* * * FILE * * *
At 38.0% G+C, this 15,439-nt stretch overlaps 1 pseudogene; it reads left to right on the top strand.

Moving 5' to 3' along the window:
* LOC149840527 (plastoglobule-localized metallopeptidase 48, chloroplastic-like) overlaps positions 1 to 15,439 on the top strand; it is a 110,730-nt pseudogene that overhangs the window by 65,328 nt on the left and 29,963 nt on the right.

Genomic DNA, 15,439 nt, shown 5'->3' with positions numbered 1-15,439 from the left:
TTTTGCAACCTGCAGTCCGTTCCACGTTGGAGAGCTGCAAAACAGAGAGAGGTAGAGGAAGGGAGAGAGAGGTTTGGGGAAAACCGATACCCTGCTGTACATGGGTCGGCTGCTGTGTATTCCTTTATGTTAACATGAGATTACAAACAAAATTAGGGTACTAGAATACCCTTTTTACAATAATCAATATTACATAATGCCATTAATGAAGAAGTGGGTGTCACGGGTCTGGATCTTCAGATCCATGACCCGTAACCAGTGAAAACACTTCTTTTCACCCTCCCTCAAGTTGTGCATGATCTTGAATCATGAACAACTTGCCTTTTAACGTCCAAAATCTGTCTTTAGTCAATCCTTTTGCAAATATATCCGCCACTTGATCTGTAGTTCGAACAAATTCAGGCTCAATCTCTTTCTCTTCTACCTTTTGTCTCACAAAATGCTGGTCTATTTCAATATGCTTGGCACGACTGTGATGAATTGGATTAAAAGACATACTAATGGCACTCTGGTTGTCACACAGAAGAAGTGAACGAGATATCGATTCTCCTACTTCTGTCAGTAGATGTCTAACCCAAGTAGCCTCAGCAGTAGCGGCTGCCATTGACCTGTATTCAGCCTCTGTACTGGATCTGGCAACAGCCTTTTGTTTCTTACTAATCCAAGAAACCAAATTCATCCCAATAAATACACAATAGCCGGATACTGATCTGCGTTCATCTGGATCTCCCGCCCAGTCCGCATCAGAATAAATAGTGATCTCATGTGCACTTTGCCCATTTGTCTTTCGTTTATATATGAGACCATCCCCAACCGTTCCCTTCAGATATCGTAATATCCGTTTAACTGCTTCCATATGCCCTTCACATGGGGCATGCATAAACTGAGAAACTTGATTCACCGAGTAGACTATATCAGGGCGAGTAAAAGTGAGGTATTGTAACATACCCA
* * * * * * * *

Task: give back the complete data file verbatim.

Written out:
At 38.0% G+C, this 15,439-nt stretch overlaps 1 pseudogene; it reads left to right on the top strand.

Moving 5' to 3' along the window:
* LOC149840527 (plastoglobule-localized metallopeptidase 48, chloroplastic-like) overlaps positions 1 to 15,439 on the top strand; it is a 110,730-nt pseudogene that overhangs the window by 65,328 nt on the left and 29,963 nt on the right.

Genomic DNA, 15,439 nt, shown 5'->3' with positions numbered 1-15,439 from the left:
TTTTGCAACCTGCAGTCCGTTCCACGTTGGAGAGCTGCAAAACAGAGAGAGGTAGAGGAAGGGAGAGAGAGGTTTGGGGAAAACCGATACCCTGCTGTACATGGGTCGGCTGCTGTGTATTCCTTTATGTTAACATGAGATTACAAACAAAATTAGGGTACTAGAATACCCTTTTTACAATAATCAATATTACATAATGCCATTAATGAAGAAGTGGGTGTCACGGGTCTGGATCTTCAGATCCATGACCCGTAACCAGTGAAAACACTTCTTTTCACCCTCCCTCAAGTTGTGCATGATCTTGAATCATGAACAACTTGCCTTTTAACGTCCAAAATCTGTCTTTAGTCAATCCTTTTGCAAATATATCCGCCACTTGATCTGTAGTTCGAACAAATTCAGGCTCAATCTCTTTCTCTTCTACCTTTTGTCTCACAAAATGCTGGTCTATTTCAATATGCTTGGCACGACTGTGATGAATTGGATTAAAAGACATACTAATGGCACTCTGGTTGTCACACAGAAGAAGTGAACGAGATATCGATTCTCCTACTTCTGTCAGTAGATGTCTAACCCAAGTAGCCTCAGCAGTAGCGGCTGCCATTGACCTGTATTCAGCCTCTGTACTGGATCTGGCAACAGCCTTTTGTTTCTTACTAATCCAAGAAACCAAATTCATCCCAATAAATACACAATAGCCGGATACTGATCTGCGTTCATCTGGATCTCCCGCCCAGTCCGCATCAGAATAAATAGTGATCTCATGTGCACTTTGCCCATTTGTCTTTCGTTTATATATGAGACCATCCCCAACCGTTCCCTTCAGATATCGTAATATCCGTTTAACTGCTTCCATATGCCCTTCACATGGGGCATGCATAAACTGAGAAACTTGATTCACCGAGTAGACTATATCAGGGCGAGTAAAAGTGAGGTATTGTAACATACCCA